If you’re after a premium badge – and if you’re spending this sort of money on a used luxury car, there’s a good chance that you will be – then you can do no better than a Maserati. As if this striking four-door saloon wasn’t rakish enough, there’s that famous trident badge and that name so redolent of racing success. Inside, all is wonderful wood and leather interior, and it’s packed with all the kit you’ll ever want. It sounds nice, too, and if it’s not quite as good to drive or as comfortable to be in as it looks, consider the fact that you can buy a clean 2010 example of this Italian thoroughbred, with a mere 25,000 miles on the clock, from a specialist dealer for the price of a new Nissan Qashqai.
9. BMW 7 Series
Another luxury limo stuffed with tech, the 7 Series has always been one of the best of the breed to drive. You can punt it down a winding road with surprising confidence or cruise down a motorway from the beginning to the end. It’s impressively clean and frugal, too, for a car of this size, with our preferred 730d version boasting a six-cylinder diesel engine of unusual refinement. Inside is a spacious and luxurious interior fit for any captain of industry, with plenty of up-to-the-minute kit. With the latest high-tech 7 Series now on the new and used car forecourts, this could well be the time to pick up this model. BMW quality is assured, too.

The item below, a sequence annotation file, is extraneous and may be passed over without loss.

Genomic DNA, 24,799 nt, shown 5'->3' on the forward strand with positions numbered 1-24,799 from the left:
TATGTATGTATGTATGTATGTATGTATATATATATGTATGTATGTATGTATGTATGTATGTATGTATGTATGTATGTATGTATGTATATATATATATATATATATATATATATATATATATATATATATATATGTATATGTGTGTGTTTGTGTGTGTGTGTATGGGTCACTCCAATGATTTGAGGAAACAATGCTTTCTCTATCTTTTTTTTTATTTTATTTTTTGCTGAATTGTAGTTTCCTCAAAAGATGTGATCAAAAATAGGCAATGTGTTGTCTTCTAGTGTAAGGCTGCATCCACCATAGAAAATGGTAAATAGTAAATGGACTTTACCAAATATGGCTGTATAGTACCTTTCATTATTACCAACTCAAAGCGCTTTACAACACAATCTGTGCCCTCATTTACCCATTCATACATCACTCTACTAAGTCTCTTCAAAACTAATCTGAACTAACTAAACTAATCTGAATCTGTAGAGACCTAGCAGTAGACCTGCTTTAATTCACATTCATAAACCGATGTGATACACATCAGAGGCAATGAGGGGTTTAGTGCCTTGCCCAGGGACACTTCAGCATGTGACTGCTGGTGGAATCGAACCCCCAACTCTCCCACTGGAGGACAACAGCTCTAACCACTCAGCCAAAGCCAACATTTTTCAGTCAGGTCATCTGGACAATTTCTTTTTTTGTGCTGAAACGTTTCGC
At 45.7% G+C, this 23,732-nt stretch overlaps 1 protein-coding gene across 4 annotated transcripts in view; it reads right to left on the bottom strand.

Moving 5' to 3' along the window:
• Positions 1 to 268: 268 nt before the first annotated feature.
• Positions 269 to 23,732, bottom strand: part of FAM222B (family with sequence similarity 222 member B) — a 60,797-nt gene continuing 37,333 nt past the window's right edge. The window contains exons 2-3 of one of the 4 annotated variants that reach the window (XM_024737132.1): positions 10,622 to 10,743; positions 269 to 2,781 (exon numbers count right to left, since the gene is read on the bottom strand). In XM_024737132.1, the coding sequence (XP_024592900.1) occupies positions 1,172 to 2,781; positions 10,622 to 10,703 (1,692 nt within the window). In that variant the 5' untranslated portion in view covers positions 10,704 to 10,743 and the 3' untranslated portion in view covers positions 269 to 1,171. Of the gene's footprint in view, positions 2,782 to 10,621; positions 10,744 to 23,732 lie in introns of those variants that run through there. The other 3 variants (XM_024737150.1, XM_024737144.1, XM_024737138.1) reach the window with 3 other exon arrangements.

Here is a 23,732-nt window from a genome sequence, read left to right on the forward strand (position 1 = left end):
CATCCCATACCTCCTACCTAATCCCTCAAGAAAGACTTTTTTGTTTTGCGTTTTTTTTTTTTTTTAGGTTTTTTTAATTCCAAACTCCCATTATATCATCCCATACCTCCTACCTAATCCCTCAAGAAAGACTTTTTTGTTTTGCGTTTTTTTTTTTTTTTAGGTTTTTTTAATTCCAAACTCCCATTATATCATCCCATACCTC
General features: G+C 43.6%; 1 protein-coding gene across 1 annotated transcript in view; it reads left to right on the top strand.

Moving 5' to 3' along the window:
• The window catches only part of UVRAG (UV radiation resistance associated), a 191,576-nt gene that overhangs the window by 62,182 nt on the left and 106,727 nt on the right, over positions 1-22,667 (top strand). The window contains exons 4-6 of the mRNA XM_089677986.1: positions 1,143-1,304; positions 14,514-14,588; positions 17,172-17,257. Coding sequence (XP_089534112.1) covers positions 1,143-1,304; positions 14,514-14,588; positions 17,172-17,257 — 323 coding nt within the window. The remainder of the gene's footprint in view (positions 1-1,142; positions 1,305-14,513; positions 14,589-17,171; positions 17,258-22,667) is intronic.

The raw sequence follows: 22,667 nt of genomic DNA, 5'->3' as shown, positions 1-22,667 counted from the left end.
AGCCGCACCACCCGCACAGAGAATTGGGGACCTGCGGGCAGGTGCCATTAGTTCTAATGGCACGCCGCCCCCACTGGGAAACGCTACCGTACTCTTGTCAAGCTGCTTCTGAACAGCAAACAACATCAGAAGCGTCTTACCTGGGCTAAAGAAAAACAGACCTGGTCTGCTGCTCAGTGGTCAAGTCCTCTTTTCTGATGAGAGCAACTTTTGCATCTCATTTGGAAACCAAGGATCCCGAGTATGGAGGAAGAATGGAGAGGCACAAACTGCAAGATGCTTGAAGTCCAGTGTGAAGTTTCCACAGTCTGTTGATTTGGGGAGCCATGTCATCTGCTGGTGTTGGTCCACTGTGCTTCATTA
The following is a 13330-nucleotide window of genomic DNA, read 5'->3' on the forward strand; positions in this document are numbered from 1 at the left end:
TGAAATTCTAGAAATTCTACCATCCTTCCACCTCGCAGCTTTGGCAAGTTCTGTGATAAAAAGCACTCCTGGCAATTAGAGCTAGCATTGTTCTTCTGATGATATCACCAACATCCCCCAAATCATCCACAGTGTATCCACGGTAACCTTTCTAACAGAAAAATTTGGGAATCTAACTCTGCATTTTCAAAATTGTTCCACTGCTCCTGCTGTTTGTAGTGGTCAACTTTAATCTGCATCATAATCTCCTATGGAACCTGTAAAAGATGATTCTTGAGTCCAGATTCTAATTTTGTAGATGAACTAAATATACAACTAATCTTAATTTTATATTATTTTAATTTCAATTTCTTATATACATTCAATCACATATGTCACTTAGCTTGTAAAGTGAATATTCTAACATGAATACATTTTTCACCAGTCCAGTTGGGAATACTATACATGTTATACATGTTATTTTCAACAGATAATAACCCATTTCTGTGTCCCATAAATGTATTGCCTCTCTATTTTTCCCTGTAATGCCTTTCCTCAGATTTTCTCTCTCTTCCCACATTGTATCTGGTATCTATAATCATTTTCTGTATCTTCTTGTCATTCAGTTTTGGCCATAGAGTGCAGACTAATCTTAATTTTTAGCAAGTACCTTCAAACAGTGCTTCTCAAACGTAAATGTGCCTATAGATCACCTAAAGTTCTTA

There are few cars more iconic than the imperious Range Rover. Its very name is now synonymous with on-road luxury and unparalleled off-road ability; a 4x4 as likely to be found on the school run in a posh part of London as it is on a hillside in Wales, and it's a car that you can guarantee will be magnificently competent at both. You sit high, in comfortable seats with room for five, surrounded by wood and leather. It’ll cruise quietly down a motorway all day long and the ride is relaxing. The only question mark lies over its build quality – or shortage of it – but if you do end up spending a lot of time on the hard shoulder there’s no finer place in which to do it.